Jay Crosbie braves FrightFest. What did it tell him about modern Horror?Written by JayCrosbie on 10th December 2013
Unjustified: David Cameron’s UK Film Industry Remarks
In a recent visit to the historic Pinewood Studios, home most famously to the James Bond franchise, Prime Minister David Cameron was quoted as declaring that whilst we are in a ‘golden age’ of British cinema, he hopes that our country’s production companies will strive for ‘commercially successful pictures’, as opposed to what he euphemistically […]
In a recent visit to the historic Pinewood Studios, home most famously to the James Bond franchise, Prime Minister David Cameron was quoted as declaring that whilst we are in a 'golden age' of British cinema, he hopes that our country's production companies will strive for 'commercially successful pictures', as opposed to what he euphemistically called 'culturally rewarding' efforts.
This is somewhat strange. After all, 'commercially successful' or 'commercially viable' films are not an easily definable quantity. One need only look at the recent spectacular failure of Hollywood animation-by-numbers effort Mars Need Moms. It had an estimated budget of 150 million dollars and took under seven million in its opening weekend, despite featuring a strong cast including established stars like Seth Green and Joan Cusack. Clearly then, profitable cinema is not simply just working out what brand of film is currently selling and churning out more of the same.
It could even be argued that in these times of economic insecurity, any film released in a cinema needs to be a little edgy or 'culturally rewarding' as Mr. Cameron rather belittlingly refers to interest a viewer. A very current example is the magnificent The Artist. Whilst this was produced and filmed stateside, the fact that this homage to silent film shot in black and white is winning such plaudits as well as already grossing above its estimated budget is an example for British cinema.
In recent years British cinema abounds with examples of films that vary wildly from the cinematic norm in style and content. In 2010 the Chris Morris effort Four Lions was hugely popular and profitable despite being a comedy tackling the tricky topic of suicide bombers, whilst last year's Oscar clean-up act The Kings Speech had a budget of less than 15 million pounds but has taken almost 400 million to date. Not bad for what Charlie Brooker playfully referred to as 'Rocky for stammerers'.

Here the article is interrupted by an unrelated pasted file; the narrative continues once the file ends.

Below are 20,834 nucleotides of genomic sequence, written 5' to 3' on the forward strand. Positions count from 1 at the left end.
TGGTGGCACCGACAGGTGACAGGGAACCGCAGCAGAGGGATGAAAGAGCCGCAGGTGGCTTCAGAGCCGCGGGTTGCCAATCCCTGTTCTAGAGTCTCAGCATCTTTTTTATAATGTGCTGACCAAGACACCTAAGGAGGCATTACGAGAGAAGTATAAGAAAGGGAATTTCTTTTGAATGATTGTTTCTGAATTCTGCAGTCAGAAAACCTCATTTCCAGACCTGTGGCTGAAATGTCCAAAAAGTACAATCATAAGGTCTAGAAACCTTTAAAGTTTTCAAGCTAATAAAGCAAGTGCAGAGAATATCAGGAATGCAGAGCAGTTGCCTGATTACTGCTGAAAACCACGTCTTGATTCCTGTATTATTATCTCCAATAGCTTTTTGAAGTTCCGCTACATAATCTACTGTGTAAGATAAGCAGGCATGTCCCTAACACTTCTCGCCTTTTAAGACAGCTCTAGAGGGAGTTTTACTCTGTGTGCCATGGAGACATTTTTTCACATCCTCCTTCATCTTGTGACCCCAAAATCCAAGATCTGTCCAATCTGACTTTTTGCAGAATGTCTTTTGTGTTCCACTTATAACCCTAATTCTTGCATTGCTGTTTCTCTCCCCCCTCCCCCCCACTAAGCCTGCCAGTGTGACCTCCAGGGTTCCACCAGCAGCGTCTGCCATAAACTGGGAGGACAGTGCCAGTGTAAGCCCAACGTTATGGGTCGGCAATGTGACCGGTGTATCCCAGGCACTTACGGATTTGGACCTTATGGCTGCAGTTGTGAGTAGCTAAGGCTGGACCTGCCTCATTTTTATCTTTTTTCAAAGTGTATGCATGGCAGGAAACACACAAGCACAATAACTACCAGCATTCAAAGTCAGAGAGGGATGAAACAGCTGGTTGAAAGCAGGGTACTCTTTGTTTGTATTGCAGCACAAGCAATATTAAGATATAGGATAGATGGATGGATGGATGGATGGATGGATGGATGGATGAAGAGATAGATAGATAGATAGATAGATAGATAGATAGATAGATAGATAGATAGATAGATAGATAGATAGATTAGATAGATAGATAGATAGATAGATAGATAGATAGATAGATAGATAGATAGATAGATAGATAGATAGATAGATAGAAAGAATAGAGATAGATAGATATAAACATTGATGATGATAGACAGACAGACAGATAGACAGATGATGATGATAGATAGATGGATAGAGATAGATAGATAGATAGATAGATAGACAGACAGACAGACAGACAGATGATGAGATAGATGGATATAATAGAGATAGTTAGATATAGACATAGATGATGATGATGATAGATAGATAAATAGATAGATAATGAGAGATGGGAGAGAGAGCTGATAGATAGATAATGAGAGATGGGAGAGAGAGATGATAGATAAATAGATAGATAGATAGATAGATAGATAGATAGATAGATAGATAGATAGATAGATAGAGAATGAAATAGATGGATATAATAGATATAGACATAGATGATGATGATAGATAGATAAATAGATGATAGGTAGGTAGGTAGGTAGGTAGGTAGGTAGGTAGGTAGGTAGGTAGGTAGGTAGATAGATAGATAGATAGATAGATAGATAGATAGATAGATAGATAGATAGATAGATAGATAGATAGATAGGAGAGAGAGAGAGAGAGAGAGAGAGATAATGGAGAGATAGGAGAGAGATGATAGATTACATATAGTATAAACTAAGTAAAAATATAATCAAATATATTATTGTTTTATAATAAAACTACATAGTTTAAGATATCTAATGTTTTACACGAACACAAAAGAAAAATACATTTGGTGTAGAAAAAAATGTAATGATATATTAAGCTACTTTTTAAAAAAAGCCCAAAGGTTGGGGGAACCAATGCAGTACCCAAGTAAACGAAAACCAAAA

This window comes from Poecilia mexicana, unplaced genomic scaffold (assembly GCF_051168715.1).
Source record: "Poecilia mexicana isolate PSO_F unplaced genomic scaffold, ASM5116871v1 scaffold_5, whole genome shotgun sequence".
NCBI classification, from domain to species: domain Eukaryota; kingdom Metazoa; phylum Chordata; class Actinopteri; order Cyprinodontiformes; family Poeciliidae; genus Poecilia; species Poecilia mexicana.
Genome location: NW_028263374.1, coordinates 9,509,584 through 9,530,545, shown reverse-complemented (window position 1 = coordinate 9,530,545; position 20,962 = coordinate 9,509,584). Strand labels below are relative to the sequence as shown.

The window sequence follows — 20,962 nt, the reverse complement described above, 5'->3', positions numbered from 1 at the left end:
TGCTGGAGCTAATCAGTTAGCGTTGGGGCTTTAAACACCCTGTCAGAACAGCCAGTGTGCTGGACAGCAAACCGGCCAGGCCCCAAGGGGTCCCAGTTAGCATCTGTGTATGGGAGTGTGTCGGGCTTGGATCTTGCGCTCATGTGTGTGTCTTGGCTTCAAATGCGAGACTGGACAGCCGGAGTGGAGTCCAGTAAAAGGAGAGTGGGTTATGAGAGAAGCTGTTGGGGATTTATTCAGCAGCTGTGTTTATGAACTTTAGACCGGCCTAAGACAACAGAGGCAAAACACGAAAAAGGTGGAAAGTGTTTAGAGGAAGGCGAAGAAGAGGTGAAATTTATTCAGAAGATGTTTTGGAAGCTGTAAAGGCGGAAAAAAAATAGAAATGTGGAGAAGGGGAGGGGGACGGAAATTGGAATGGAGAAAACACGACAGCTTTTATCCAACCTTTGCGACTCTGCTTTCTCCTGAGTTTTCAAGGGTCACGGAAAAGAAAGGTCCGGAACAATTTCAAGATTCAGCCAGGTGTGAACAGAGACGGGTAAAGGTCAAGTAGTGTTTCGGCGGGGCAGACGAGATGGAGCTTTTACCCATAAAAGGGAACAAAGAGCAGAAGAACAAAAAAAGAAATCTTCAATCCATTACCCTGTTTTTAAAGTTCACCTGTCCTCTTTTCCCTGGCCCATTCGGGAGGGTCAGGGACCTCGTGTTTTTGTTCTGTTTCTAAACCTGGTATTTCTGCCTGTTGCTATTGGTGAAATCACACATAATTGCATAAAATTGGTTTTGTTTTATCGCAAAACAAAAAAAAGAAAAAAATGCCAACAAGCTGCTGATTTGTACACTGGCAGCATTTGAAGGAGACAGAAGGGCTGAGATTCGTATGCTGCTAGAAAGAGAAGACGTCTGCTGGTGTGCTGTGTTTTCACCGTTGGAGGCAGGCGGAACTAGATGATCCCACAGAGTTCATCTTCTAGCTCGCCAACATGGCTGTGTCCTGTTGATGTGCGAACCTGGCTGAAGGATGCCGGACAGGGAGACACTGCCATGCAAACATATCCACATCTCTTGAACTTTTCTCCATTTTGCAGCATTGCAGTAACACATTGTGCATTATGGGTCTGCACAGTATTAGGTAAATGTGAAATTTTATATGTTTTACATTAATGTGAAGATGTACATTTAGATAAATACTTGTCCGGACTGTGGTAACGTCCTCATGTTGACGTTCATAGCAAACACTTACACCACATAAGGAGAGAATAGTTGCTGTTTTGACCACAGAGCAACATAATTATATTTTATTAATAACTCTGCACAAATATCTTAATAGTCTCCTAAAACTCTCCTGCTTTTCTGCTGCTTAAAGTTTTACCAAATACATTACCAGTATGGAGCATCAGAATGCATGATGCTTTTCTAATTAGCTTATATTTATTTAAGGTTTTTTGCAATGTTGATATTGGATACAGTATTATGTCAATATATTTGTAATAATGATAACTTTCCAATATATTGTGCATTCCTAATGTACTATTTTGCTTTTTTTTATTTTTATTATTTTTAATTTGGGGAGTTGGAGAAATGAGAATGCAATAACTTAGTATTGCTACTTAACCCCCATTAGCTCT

All these films have been commercially (and critically) successful without having the formulaic content that might not be expected of a box office hit. Indeed, perhaps this is the point: a film which makes its sole concern fitting the pieces together typical of commercial triumphs by its very nature puts issues of artistry secondary, which paradoxically will almost certainly result in it being a poorer film. Good pictures can, and should, take risks in their presentation.
On top of these arguments that concern the fiscal realism of the situation, there is another crucial comment to make. Whilst it is clear that films (particularly independent films) can be commercially successful without having to sell out their morals or resort to ground previously tread, it feels like this argument (and Cameron) has sort of missed the point.
Shouldn't the goal of our cinema industry be to make good films? It seems absurd that 'culturally rewarding' has somehow become a negative term. We should encourage our actors and directors to produce interesting and creative works of quality and not simply to engage in the same tawdry twaddle for the sake of sheer capitalism.
Finance has always driven the motion-picture business, but we must remember that whilst film-making is an industry, films should never be made in a manner that could be described as 'industrious'. Our little country has a proud heritage of excellent and inventive cinema in an eclectic variety of big budget mainstream projects and quirky independent projects, and neither should be abandoned in the misguided belief that money is all that matters.